"Transitioning from the Informal to Formal Economy" Africa Regional Consultation Workshop – A way forward for Informal workers

By StreetNet International
March 18, 2014
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The African Regional Consultation Workshop was held on the 13 -14 March at the COSATU house in Johannesburg. The intention of the workshop was to prepare informal workers on the discussions that will take place at the International Labour Conference (ILC) of the International Labour Organization (ILO) in May-June this year. The workshop was organised by Women in Informal Employment, Globalizing and Organizing (WIEGO). The COSATU Vulnerable Workers Task Team hosted the workshop.

Representatives from the International Domestic Workers Federation give a thumbs up for the WIEGO Workshop. They imparted valuable advice based on their own experiences

Of course there was shopping! Pictured from left is Thandiwe Xulu, from SASWEA, South Africa. She also trades. Loving the bead work is Inviolata Chinyangarara, a senior specialist in worker activities in the ILOGlobally, a majority of workers depend on the informal economy as a means of living. In South Africa, 1 in every 3 workers is an informal worker. And in some countries as many as 9 out 10 workers are in the informal economy. The Global economic crisis has contributed to the growth of the informal economy, as many people find themselves without jobs and are forced to find an alternative way to make a living. The informal economy has attracted the most vulnerable population groups including youth, older people, migrants, ethnic minorities and women.

At the workshop, informal workers participated in drafting a Platform containing their demands for discussion widely amongst informal workers and trade unionists, and for use at ILC 2014 in May-June. One of the objectives of the workshop was to identify avenues where informal workers can participate and play a meaningful role in the ILC process, before, during and after the ILC, and how trade unions can support them. This will help informal workers gain maximum exposure for their demands

Juan Somavia, former Director General of ILO defined the primary goal of the ILO is to promote opportunities for women and men, to obtain decent and productive work in conditions of freedom, equity, security and human dignity.

The opening and welcome was done by Jane Barratt, an Affiliate Support Coordinator and Convener of the Vulnerable Workers Task Team for COSATUIt is therefore important that the informal workers gain rights and protections as a step towards transitioning from the informal to the formal economy. Workers in the informal economy are vulnerable, as they often are not strongly organised, do not have rights to bargain with employers, government or local authorities. They lack social protection and often suffer from outdated and inappropriate laws and regulations. This results in harassment and a struggle to escape from poverty.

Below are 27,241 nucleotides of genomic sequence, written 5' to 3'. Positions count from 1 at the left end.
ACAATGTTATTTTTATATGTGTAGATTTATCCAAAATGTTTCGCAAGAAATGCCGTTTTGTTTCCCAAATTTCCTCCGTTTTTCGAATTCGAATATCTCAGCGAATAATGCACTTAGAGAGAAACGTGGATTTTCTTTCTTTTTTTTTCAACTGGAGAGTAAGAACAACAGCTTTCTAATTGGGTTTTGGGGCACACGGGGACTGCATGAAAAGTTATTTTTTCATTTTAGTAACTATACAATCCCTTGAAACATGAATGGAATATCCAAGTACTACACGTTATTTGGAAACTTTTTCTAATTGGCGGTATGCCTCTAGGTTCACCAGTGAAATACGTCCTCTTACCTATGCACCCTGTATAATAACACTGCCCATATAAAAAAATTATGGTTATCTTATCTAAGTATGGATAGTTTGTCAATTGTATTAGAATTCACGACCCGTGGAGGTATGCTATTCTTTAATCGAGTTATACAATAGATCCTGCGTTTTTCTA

The workshop also gathered feedback from representatives of domestic workers, home-based workers, street vendors and waste pickers on issues relating to formalising the informal economy. Participants travelled to Johannesburg from Zimbabwe, Kenya, Tanzania, Ghana, Senegal, and different parts of South Africa, Togo and Guinea.

During the closing session at the workshop, feedback from the informal workers was positive. "We have a learnt a great deal from representatives who had experience in the ILC. Everyone had a chance to share their views, how the process of participating in the International Labour Conference works and to be prepared. We are empowered and motivated, as the ILO in the past did not take the informal economy seriously. Informal workers are workers as they work for their living. We deserve to have the same rights. We understand it is not going to be easy but we are ready to lobby and hopefully we will be recognised by the ILO and its constituencies for the important role we play in our countries!!”

Jane Barratt, who is an Affiliate Support Coordinator and Convener of the Vulnerable Workers Task Team for COSATU commented that although she has been a Trade Unionist for 32 years, learning does not stop. "I have to say in the past two days I have learnt a fortune. The comrades have given me great insight to all their challenges. I truly believe that with your involvement, new energy can be injected into the trade union movement!” she said

Barratt concluded the session by encouraging all present to not be discouraged and to keep on forging ahead.

WIEGO, is an international network that aims to improve the situation of informal workers, especially women, and StreetNet International played vital roles in facilitating the process of bringing people together so these discussions can take place and participants can take this valuable knowledge back to their countries, and implement them.

There will be two more workshops that will be held in Argentina and Thailand.

The dates for the two workshops in Argentina and Thailand are as follows:

19-21 March: Workshop in Buenos Aires, Argentina (hosted by CTEP – Confederación de Trabajadores en la Economía Popular)
22-23 March: Workshop in Bangkok, Thailand

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